Food Snob

Umbrian Easter Cheese Bread {crescia}

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When I decided to do an Italian-themed Easter this year, I, of course, had to ask my Italian friend for a Serrano family recipe to add to our menu. When she suggested a cheesy bread her mom makes every year (Crescia), I jumped to say, Ding, ding, ding! We have ourselves a winner! Who doesn’t like cheesy bread?! This recipe was right up my alley. I love cheese. I love bread. Case closed.

Googling a Crescia recipe wasn’t going to do for our authentic Italian Easter meal. I made Angie text her mom for the recipe. She sent a picture of the recipe she’s probably had for several decades. It looked similar to old-time recipes I might find in my mom’s recipe card box or my grandma’s. The recipe called to use butter or oleo. Seeing the word oleo as an ingredient always cracks me up. Oleo as an ingredient I always associate with a classic old-time recipe (that would typically be found in my mom or my grandma’s recipe card box). Am I right or am I right? These days, recipes usually call for butter or margarine. In case you’re wondering, oleo is a colloquial term for margarine.

After sending us the recipe, Angie’s mom texted to say that she also adds brick cheese to the bread dough before baking. I said, Brick cheese or a brick of cheese? This is an important distinction. We need to know!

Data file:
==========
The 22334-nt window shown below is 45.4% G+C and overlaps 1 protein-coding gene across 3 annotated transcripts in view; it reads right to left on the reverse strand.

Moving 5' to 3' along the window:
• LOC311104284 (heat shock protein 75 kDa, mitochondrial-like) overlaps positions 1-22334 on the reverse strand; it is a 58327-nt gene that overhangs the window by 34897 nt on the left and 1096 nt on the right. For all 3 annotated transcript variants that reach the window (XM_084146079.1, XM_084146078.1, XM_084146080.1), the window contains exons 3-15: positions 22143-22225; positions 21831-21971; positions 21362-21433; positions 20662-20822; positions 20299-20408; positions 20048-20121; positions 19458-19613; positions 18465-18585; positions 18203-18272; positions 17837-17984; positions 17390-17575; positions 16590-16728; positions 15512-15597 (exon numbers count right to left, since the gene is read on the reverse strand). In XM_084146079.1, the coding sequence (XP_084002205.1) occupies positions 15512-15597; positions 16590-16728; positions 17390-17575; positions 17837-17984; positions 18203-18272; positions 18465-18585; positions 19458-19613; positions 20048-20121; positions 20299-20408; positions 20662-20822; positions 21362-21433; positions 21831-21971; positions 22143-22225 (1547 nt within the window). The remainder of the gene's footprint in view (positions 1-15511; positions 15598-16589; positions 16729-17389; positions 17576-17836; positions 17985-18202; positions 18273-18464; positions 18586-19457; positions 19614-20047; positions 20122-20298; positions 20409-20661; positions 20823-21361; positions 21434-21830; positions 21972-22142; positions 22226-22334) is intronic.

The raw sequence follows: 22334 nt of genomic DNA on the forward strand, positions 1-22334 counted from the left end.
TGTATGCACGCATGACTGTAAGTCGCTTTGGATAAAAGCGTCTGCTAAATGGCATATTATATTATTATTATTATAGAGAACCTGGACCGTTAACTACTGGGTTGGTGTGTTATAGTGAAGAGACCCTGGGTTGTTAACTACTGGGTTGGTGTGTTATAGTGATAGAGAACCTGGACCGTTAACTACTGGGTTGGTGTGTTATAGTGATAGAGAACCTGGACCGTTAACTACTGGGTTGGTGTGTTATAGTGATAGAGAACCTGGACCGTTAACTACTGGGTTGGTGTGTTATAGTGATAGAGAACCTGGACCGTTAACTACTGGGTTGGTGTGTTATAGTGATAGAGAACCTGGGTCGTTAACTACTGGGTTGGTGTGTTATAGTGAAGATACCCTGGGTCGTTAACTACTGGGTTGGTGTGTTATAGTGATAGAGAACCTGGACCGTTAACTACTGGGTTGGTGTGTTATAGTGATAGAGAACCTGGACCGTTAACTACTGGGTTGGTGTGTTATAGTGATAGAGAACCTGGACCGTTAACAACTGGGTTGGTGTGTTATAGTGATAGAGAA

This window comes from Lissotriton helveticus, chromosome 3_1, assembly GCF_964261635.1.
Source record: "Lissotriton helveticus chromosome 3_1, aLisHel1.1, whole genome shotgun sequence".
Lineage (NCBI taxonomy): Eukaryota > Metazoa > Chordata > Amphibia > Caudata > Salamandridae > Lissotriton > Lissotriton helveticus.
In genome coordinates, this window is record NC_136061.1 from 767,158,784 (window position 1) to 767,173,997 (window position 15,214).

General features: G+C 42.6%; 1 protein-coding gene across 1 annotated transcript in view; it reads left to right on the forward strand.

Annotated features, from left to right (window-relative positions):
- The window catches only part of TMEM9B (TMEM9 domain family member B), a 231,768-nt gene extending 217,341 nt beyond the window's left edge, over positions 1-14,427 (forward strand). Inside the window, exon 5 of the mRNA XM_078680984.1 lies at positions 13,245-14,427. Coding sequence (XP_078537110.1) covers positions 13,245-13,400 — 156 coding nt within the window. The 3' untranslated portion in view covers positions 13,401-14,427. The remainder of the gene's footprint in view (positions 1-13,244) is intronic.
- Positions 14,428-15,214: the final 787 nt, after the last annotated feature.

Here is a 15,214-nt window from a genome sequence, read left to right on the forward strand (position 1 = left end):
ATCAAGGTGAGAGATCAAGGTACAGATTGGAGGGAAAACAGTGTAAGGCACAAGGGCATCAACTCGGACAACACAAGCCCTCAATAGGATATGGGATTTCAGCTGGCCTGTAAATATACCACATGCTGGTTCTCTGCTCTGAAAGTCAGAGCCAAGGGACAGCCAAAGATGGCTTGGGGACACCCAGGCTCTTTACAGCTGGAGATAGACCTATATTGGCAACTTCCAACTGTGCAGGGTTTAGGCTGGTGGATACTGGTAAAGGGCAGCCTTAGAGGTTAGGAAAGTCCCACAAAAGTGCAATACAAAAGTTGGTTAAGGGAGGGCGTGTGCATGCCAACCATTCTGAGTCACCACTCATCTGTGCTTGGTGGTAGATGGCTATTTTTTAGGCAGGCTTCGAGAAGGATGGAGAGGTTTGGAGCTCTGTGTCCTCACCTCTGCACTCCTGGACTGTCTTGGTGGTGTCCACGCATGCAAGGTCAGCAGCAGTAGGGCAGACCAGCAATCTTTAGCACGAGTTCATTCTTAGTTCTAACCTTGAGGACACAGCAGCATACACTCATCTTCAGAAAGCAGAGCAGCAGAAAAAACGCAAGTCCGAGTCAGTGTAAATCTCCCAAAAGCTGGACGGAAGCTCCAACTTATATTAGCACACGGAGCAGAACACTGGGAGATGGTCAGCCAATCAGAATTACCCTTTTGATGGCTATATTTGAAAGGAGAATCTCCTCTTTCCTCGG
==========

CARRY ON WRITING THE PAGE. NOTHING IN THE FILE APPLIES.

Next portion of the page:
In my family brick cheese is known as “stinky” cheese. I didn’t start liking stinky cheese until my mid 30s but I honestly don’t think I’ve ever had stinky brick cheese though I swear I have had non-stinky brick cheese. (In fact, I’m positive I’ve had it several times on a walnut burger at Beans and Barley in Milwaukee and it was not the least bit stinky. A quick glance at the latest menu shows this food item is possibly no longer served with Brick cheese–sad!) That makes sense actually because young Brick cheese, I learned, is not stinky.

It turns out Angie’s mom meant Brick cheese not a brick of cheese. I wanted to see if we could find some so we could make the recipe exactly as specified. So we went to Trader Joe’s because I figured it has about the biggest selection of cheese around, but no dice. This honestly didn’t surprise me because Brick cheese originates in Wisconsin and apparently isn’t as popular as Wisconsin cheddar, which incidentally is sold at Trader Joe’s.